So, as Negroponte did, let’s apply it toward rationalizing today’s telecommunications world and, noting some caveats along the way (for there are some valid practical exceptions that need to be made), let’s see how well we’ve done at meeting the target.

Let’s begin with broadcasting, but we’ll have to be a bit more specific: we’ll treat aural and video broadcasting separately, and leave text broadcasting for a later time. Video broadcasting — it is a fixed or a mobile service? Viewers generally sit in rooms in front of stationary receivers. And the Negroponte Law choice for television? To a huge extent, it’s a fixed service, so it goes to the wires for transmission! We don’t need to tie up huge chunks of radio spectrum with basic television distribution; there’s enough wire line capacity in most places to handle that chore. In fact, the only reason that television broadcasting has spectrum allocations is an historical one: after World War II, when television broadcasting was first authorized, the use of the radio spectrum was the ONLY way in which it could be easily and cheaply mass-distributed! That’s no longer the case.

Now for the exceptions. There are some rural, sparsely-populated areas of the country where it is economically infeasible to “hang cable.” These may still need RF distribution, either from local translators or by limited satellite service. And there is some developing interest in broadcasting to cellular telephones, although the acceptance of this by the public is not yet really known. But this is a special, bandwidth-limited television signal. Consequently some bandwidth-limited frequency allocations may be needed for “cellular television.” Overall, though, the traditional over-the-air broadcast television distribution system needs to be “sunsetted” and eventually removed from the radio frequency spectrum! To what purposes the liberated spectral resources might be allocated is quite a different matter, one which will be considered later.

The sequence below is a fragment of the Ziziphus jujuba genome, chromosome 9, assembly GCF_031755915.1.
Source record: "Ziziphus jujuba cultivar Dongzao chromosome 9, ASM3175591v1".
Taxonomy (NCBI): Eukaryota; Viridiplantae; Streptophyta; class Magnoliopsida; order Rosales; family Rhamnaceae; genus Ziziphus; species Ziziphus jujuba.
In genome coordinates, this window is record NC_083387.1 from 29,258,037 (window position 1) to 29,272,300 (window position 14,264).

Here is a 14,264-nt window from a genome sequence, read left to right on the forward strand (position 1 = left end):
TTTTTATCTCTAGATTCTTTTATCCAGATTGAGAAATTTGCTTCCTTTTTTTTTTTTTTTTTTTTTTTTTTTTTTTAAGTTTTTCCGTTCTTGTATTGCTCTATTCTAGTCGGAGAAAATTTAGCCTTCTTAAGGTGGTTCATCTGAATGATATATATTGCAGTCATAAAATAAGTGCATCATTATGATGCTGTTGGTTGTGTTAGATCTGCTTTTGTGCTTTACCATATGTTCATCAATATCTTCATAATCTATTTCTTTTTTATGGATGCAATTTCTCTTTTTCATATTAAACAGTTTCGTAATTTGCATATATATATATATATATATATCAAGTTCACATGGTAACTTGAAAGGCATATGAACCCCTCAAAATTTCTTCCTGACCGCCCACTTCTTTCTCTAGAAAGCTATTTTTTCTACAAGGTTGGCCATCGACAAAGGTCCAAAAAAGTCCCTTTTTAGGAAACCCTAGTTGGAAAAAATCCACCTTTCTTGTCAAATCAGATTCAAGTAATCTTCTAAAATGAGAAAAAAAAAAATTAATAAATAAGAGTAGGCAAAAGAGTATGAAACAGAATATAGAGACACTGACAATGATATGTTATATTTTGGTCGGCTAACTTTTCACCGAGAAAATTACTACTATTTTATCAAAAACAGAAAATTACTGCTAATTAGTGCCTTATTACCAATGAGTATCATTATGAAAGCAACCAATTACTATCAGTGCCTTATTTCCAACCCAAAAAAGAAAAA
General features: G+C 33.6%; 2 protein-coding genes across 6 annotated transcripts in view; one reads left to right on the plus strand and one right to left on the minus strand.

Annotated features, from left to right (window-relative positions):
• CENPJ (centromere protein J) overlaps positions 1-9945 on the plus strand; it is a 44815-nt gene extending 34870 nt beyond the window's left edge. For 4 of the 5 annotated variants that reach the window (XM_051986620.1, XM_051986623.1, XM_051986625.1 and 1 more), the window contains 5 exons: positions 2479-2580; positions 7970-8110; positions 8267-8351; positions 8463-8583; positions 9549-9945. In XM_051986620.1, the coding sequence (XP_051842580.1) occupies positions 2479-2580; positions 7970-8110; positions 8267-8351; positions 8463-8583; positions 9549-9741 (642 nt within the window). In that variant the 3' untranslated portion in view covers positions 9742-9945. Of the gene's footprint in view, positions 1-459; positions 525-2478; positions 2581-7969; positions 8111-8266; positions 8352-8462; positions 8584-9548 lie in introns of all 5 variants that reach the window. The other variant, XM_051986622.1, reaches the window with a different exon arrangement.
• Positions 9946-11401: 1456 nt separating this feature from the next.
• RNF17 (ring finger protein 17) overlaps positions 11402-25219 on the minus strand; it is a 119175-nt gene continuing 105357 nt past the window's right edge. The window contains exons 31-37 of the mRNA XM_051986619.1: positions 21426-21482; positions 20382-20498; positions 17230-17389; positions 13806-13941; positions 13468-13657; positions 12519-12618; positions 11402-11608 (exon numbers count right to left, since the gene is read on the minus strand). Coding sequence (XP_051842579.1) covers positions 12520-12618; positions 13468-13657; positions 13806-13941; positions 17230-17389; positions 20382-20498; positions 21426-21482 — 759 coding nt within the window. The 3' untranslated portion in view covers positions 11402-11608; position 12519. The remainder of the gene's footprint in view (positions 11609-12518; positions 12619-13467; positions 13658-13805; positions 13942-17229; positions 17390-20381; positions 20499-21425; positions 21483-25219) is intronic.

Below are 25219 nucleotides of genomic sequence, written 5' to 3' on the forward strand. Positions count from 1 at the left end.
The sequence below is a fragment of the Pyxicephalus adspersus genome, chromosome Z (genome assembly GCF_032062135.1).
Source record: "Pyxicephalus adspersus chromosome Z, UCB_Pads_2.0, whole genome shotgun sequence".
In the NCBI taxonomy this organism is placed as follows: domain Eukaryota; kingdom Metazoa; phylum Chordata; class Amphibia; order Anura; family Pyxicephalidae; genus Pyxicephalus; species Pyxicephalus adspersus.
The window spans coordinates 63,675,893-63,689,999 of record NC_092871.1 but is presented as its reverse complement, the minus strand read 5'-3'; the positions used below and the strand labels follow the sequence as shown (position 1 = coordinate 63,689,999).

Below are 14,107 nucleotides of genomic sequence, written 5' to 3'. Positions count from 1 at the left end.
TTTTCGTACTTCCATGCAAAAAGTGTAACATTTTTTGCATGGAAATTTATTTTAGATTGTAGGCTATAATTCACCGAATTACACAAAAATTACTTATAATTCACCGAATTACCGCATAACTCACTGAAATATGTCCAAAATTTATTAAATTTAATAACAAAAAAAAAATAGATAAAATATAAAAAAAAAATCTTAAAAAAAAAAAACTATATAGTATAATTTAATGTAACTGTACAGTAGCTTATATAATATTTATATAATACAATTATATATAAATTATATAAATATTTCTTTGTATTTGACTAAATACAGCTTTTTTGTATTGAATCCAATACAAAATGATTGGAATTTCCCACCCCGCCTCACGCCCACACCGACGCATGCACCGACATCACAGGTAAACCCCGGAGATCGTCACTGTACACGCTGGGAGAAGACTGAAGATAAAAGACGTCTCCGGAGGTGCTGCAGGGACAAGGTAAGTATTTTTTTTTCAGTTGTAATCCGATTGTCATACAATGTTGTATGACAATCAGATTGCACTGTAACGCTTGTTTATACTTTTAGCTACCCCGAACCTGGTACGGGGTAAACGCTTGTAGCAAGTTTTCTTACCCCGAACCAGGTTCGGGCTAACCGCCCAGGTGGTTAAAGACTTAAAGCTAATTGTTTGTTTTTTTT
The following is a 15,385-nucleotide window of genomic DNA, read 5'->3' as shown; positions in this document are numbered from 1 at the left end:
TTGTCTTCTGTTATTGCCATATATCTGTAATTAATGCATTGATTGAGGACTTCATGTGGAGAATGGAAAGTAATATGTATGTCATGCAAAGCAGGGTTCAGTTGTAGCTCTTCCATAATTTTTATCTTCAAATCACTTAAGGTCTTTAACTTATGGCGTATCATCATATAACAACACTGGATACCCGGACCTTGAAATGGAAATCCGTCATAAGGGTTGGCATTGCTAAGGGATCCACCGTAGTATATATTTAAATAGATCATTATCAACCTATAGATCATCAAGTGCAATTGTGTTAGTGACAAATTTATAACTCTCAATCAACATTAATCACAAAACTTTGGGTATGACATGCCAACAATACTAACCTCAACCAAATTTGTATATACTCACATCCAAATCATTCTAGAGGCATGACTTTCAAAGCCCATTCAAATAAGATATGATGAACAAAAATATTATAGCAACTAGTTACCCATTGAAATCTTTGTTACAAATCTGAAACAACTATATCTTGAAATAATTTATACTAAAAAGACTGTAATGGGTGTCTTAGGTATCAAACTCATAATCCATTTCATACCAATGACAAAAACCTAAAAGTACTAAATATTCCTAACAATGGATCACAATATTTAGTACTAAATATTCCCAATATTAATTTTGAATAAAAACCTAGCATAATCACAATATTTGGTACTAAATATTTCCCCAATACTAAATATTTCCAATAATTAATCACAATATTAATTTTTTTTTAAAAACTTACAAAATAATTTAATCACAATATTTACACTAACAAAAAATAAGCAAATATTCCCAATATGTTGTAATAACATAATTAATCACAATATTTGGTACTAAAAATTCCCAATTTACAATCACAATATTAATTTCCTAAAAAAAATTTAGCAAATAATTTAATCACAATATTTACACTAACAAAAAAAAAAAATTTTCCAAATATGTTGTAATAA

Aural broadcasting: Most people listen to broadcast radio primarily while driving automobiles or using public transit services, or on small portable receivers while doing other things such as jogging, gardening, or working around their homes. Radio certainly is a mobile service and it should keep its access to the radio frequency spectrum. But there is also some true fixed broadcast usage: “Internet radio” is expanding. It consists of both live and previously-broadcast program streams from on-air broadcasters and also the independent audio streams from Internet-only program distributors. As is the bulk of all Internet traffic, Internet radio is primarily distributed by wire transmission. Since, in a general sense, wire line transmission is not capacity constrained as is the RF spectrum, the Internet can host a very large number of “radio” stations without jeopardizing a national resource. Thus it is a “good” place for the expansion of aural broadcasting, although there will always be a need for radio frequency transmission as well.